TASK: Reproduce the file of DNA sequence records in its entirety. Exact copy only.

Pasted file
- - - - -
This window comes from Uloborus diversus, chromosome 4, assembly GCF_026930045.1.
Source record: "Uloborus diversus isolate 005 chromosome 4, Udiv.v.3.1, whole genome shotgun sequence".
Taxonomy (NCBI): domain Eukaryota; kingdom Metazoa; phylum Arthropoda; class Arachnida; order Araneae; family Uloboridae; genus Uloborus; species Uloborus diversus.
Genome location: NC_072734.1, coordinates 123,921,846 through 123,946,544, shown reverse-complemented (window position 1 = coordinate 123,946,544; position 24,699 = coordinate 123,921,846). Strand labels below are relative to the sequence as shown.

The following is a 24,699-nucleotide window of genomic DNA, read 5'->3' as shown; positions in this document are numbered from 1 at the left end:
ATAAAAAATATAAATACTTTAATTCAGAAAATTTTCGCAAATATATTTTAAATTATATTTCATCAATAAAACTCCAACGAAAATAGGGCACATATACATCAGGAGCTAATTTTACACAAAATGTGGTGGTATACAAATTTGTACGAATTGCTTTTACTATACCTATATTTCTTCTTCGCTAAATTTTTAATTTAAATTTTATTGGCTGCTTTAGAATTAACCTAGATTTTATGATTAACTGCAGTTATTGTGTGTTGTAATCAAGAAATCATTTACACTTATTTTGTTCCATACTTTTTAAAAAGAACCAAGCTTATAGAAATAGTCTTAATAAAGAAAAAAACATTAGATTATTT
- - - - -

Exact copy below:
This window comes from Uloborus diversus, chromosome 4, assembly GCF_026930045.1.
Source record: "Uloborus diversus isolate 005 chromosome 4, Udiv.v.3.1, whole genome shotgun sequence".
Taxonomy (NCBI): domain Eukaryota; kingdom Metazoa; phylum Arthropoda; class Arachnida; order Araneae; family Uloboridae; genus Uloborus; species Uloborus diversus.
Genome location: NC_072734.1, coordinates 123,921,846 through 123,946,544, shown reverse-complemented (window position 1 = coordinate 123,946,544; position 24,699 = coordinate 123,921,846). Strand labels below are relative to the sequence as shown.

The following is a 24,699-nucleotide window of genomic DNA, read 5'->3' as shown; positions in this document are numbered from 1 at the left end:
ATAAAAAATATAAATACTTTAATTCAGAAAATTTTCGCAAATATATTTTAAATTATATTTCATCAATAAAACTCCAACGAAAATAGGGCACATATACATCAGGAGCTAATTTTACACAAAATGTGGTGGTATACAAATTTGTACGAATTGCTTTTACTATACCTATATTTCTTCTTCGCTAAATTTTTAATTTAAATTTTATTGGCTGCTTTAGAATTAACCTAGATTTTATGATTAACTGCAGTTATTGTGTGTTGTAATCAAGAAATCATTTACACTTATTTTGTTCCATACTTTTTAAAAAGAACCAAGCTTATAGAAATAGTCTTAATAAAGAAAAAAACATTAGATTATTT